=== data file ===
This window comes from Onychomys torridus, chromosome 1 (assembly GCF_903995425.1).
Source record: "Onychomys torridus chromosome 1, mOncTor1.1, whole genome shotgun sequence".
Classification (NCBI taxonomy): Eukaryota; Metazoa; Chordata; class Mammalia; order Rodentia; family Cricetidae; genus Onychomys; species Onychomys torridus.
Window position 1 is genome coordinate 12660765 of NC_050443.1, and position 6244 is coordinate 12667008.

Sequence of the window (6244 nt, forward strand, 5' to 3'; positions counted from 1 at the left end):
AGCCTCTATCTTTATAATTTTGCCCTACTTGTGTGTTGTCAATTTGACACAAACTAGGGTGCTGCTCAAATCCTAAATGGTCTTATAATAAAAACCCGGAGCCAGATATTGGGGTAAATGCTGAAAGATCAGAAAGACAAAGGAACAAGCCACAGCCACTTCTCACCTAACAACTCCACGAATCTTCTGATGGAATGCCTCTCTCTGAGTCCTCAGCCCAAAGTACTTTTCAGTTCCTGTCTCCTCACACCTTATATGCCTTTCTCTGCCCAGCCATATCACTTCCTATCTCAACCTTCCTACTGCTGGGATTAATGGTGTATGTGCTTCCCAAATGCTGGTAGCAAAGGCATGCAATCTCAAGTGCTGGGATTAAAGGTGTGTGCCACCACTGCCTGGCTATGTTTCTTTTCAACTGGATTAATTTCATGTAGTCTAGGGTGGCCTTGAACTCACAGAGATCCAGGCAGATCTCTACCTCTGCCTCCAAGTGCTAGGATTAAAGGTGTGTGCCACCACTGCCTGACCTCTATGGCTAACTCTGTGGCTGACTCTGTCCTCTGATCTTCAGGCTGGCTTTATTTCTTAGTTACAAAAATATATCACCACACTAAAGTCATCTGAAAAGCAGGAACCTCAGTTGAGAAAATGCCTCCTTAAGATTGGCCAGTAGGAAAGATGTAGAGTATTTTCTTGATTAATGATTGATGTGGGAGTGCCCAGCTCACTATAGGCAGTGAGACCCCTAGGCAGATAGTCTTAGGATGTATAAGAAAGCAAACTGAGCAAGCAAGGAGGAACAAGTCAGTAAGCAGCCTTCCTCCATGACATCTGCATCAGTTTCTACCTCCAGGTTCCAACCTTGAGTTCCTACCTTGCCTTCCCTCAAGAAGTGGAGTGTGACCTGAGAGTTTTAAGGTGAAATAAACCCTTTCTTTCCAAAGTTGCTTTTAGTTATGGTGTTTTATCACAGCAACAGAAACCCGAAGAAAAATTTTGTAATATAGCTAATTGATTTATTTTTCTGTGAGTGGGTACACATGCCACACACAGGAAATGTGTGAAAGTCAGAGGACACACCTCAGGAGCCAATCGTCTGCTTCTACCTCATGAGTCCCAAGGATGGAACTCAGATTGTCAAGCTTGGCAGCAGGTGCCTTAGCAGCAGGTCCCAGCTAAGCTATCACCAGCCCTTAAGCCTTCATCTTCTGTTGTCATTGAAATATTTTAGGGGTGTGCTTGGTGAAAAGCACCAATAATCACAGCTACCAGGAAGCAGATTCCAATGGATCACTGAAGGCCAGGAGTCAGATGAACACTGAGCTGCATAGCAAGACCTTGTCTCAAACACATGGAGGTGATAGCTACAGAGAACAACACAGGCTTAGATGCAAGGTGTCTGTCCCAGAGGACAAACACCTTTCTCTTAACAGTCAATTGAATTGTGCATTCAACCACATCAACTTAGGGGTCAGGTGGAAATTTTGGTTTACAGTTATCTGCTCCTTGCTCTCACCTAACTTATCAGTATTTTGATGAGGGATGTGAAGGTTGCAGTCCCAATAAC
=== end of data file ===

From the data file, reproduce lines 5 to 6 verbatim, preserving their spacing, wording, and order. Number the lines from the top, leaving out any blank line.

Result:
Sequence of the window (6244 nt, forward strand, 5' to 3'; positions counted from 1 at the left end):
AGCCTCTATCTTTATAATTTTGCCCTACTTGTGTGTTGTCAATTTGACACAAACTAGGGTGCTGCTCAAATCCTAAATGGTCTTATAATAAAAACCCGGAGCCAGATATTGGGGTAAATGCTGAAAGATCAGAAAGACAAAGGAACAAGCCACAGCCACTTCTCACCTAACAACTCCACGAATCTTCTGATGGAATGCCTCTCTCTGAGTCCTCAGCCCAAAGTACTTTTCAGTTCCTGTCTCCTCACACCTTATATGCCTTTCTCTGCCCAGCCATATCACTTCCTATCTCAACCTTCCTACTGCTGGGATTAATGGTGTATGTGCTTCCCAAATGCTGGTAGCAAAGGCATGCAATCTCAAGTGCTGGGATTAAAGGTGTGTGCCACCACTGCCTGGCTATGTTTCTTTTCAACTGGATTAATTTCATGTAGTCTAGGGTGGCCTTGAACTCACAGAGATCCAGGCAGATCTCTACCTCTGCCTCCAAGTGCTAGGATTAAAGGTGTGTGCCACCACTGCCTGACCTCTATGGCTAACTCTGTGGCTGACTCTGTCCTCTGATCTTCAGGCTGGCTTTATTTCTTAGTTACAAAAATATATCACCACACTAAAGTCATCTGAAAAGCAGGAACCTCAGTTGAGAAAATGCCTCCTTAAGATTGGCCAGTAGGAAAGATGTAGAGTATTTTCTTGATTAATGATTGATGTGGGAGTGCCCAGCTCACTATAGGCAGTGAGACCCCTAGGCAGATAGTCTTAGGATGTATAAGAAAGCAAACTGAGCAAGCAAGGAGGAACAAGTCAGTAAGCAGCCTTCCTCCATGACATCTGCATCAGTTTCTACCTCCAGGTTCCAACCTTGAGTTCCTACCTTGCCTTCCCTCAAGAAGTGGAGTGTGACCTGAGAGTTTTAAGGTGAAATAAACCCTTTCTTTCCAAAGTTGCTTTTAGTTATGGTGTTTTATCACAGCAACAGAAACCCGAAGAAAAATTTTGTAATATAGCTAATTGATTTATTTTTCTGTGAGTGGGTACACATGCCACACACAGGAAATGTGTGAAAGTCAGAGGACACACCTCAGGAGCCAATCGTCTGCTTCTACCTCATGAGTCCCAAGGATGGAACTCAGATTGTCAAGCTTGGCAGCAGGTGCCTTAGCAGCAGGTCCCAGCTAAGCTATCACCAGCCCTTAAGCCTTCATCTTCTGTTGTCATTGAAATATTTTAGGGGTGTGCTTGGTGAAAAGCACCAATAATCACAGCTACCAGGAAGCAGATTCCAATGGATCACTGAAGGCCAGGAGTCAGATGAACACTGAGCTGCATAGCAAGACCTTGTCTCAAACACATGGAGGTGATAGCTACAGAGAACAACACAGGCTTAGATGCAAGGTGTCTGTCCCAGAGGACAAACACCTTTCTCTTAACAGTCAATTGAATTGTGCATTCAACCACATCAACTTAGGGGTCAGGTGGAAATTTTGGTTTACAGTTATCTGCTCCTTGCTCTCACCTAACTTATCAGTATTTTGATGAGGGATGTGAAGGTTGCAGTCCCAATAAC